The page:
Wind turbines don’t belong near people. That’s the message a group of protesters plan to deliver in Orangeville next week, when they stage an event to voice their opposition to a local project.
“There’s a very strong possibility of an urban, rural split on this kind of thing because if it’s not going up close to you, people really don’t care,” Michael Chevalier, a member of Whittington Coalition for Our Right to a Healthy Environment, said. “If you live in the city and it’s green energy, it sounds good and you don’t go any further than that to find out there are some issues surrounding the erection of these things.”
The coalition opposes a three-turbine project in Amaranth, dubbed Whittington Wind Farm, planned by Mississauga-based wpd Canada Corporation.
Some residents living near existing large wind turbines have reported health issues – something the coalition would like to see investigated by the province before more turbines are allowed.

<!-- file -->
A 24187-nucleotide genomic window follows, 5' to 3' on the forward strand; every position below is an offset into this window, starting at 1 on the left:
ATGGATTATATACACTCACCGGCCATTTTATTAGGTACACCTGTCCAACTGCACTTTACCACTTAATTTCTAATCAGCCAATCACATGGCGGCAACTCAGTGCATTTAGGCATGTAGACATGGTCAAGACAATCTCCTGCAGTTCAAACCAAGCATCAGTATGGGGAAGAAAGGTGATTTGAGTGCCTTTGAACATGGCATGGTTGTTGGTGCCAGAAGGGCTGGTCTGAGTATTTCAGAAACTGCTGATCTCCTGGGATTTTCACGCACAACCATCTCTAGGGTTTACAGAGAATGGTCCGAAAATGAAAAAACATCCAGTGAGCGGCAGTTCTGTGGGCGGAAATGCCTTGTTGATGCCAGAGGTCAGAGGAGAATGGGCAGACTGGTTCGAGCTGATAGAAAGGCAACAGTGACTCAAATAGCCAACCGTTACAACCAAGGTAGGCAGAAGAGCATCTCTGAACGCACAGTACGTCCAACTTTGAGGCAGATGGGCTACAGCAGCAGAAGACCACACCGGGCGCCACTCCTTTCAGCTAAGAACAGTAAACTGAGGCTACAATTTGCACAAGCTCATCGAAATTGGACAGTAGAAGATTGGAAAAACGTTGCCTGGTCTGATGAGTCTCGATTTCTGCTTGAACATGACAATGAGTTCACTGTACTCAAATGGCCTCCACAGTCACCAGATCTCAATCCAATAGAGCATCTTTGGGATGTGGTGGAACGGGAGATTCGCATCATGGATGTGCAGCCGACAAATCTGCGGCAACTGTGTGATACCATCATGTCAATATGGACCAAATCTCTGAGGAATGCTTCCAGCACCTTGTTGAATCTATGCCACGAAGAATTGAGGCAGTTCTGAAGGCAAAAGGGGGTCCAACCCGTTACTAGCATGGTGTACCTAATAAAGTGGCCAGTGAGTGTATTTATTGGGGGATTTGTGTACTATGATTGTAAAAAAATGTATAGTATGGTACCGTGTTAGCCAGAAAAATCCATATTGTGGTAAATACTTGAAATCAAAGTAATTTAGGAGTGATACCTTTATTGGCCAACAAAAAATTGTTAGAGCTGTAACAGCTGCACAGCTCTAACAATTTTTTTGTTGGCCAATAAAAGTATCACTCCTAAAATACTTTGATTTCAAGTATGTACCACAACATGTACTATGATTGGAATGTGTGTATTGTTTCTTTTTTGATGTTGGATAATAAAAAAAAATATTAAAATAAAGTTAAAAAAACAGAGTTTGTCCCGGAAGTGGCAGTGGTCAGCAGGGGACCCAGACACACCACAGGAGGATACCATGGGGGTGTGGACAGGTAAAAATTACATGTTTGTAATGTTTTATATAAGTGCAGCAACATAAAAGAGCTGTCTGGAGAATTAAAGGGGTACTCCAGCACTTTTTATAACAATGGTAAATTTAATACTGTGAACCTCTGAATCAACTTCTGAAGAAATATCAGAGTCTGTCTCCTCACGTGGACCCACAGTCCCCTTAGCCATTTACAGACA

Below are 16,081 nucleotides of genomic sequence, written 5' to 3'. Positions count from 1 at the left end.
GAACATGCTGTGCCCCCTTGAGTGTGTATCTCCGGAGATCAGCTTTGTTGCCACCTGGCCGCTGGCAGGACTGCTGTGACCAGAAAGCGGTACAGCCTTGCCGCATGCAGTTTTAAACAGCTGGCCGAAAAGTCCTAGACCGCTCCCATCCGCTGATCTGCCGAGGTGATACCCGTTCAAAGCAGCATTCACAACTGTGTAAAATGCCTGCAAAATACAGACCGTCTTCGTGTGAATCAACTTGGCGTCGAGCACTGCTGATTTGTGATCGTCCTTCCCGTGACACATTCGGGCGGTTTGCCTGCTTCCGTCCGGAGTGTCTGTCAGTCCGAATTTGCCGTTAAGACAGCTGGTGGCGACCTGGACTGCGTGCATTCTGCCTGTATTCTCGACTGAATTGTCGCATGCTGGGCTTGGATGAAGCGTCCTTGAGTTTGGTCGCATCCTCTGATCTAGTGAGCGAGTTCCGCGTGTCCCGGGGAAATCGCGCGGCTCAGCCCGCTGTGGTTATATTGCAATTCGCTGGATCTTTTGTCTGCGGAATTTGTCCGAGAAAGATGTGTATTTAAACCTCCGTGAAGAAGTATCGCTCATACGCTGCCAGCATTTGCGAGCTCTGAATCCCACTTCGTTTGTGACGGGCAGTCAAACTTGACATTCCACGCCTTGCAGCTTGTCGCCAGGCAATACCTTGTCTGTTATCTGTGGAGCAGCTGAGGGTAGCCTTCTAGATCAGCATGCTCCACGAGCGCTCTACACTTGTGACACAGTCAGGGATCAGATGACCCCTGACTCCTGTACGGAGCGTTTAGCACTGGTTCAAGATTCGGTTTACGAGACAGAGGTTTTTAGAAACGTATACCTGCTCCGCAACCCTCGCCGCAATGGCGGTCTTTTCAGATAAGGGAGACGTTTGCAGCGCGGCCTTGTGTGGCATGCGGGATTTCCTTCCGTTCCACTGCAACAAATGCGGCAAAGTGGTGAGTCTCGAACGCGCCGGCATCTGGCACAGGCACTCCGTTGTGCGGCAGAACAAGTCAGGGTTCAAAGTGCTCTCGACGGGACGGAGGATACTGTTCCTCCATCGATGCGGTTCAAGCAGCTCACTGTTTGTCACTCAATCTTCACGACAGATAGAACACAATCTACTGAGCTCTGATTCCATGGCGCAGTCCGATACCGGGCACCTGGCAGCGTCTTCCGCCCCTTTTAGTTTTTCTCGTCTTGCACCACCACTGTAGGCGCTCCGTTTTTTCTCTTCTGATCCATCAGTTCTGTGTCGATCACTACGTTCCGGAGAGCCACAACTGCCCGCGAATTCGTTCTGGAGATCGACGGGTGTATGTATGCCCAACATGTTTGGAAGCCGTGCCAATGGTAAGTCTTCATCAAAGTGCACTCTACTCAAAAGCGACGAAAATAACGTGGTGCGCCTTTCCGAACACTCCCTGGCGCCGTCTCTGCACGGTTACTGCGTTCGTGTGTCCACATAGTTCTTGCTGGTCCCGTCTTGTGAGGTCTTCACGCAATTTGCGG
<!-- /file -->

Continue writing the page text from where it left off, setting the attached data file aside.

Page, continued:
The group also has concerns about neighbouring property values, Chevalier said, as well as the “undemocratic” provincial approval process. Last year, the Green Energy Act removed planning authority regarding renewable energy projects from municipal councils.
A peaceful 1.2 km protest march is set for Nov. 27, starting at 10 a.m. and leaving Rotary Park. The route will see protesters travel south on Fourth Street and west on Broadway, finishing at the office of MPP Sylvia Jones.
The Dufferin-Caledon representative, however, won’t be there, as her office is closed on weekends.
“This is exactly why municipalities should have planning control,” Jones, a member of the official opposition, said of the group’s concerns about turbines.
“For every other development that occurs in a municipality, we expect our municipal government to have some input into where it is, how large it is and, quite frankly, whether it goes ahead.”
Protest organizers are hoping to attract at least 1,000 participants in order to garner greater attention and spread word of their concerns.
“We’re a little bit limited in the sense that there’s Christmas shopping going on, so we’ll be restricted to the sidewalk,” Chevalier said. “Maybe we’ll just have a conga line, a single line file.”
People are asked to bring a protest sign, though some will be available during the event.
For more information about the event, or the coalition’s endeavours, visit www.wcorhe.org or email firstname.lastname@example.org.
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